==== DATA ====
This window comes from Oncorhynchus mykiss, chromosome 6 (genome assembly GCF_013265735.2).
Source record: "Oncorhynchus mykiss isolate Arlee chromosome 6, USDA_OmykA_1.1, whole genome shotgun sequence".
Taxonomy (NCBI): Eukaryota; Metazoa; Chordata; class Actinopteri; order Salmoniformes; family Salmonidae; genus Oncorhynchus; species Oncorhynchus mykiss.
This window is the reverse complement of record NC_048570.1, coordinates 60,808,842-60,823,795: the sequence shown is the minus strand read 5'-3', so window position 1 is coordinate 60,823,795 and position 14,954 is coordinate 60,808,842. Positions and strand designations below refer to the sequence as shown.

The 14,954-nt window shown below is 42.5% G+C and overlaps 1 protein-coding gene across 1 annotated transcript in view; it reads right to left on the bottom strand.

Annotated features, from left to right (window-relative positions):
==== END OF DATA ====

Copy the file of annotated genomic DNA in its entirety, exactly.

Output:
This window comes from Oncorhynchus mykiss, chromosome 6 (genome assembly GCF_013265735.2).
Source record: "Oncorhynchus mykiss isolate Arlee chromosome 6, USDA_OmykA_1.1, whole genome shotgun sequence".
Taxonomy (NCBI): Eukaryota; Metazoa; Chordata; class Actinopteri; order Salmoniformes; family Salmonidae; genus Oncorhynchus; species Oncorhynchus mykiss.
This window is the reverse complement of record NC_048570.1, coordinates 60,808,842-60,823,795: the sequence shown is the minus strand read 5'-3', so window position 1 is coordinate 60,823,795 and position 14,954 is coordinate 60,808,842. Positions and strand designations below refer to the sequence as shown.

The 14,954-nt window shown below is 42.5% G+C and overlaps 1 protein-coding gene across 1 annotated transcript in view; it reads right to left on the bottom strand.

Annotated features, from left to right (window-relative positions):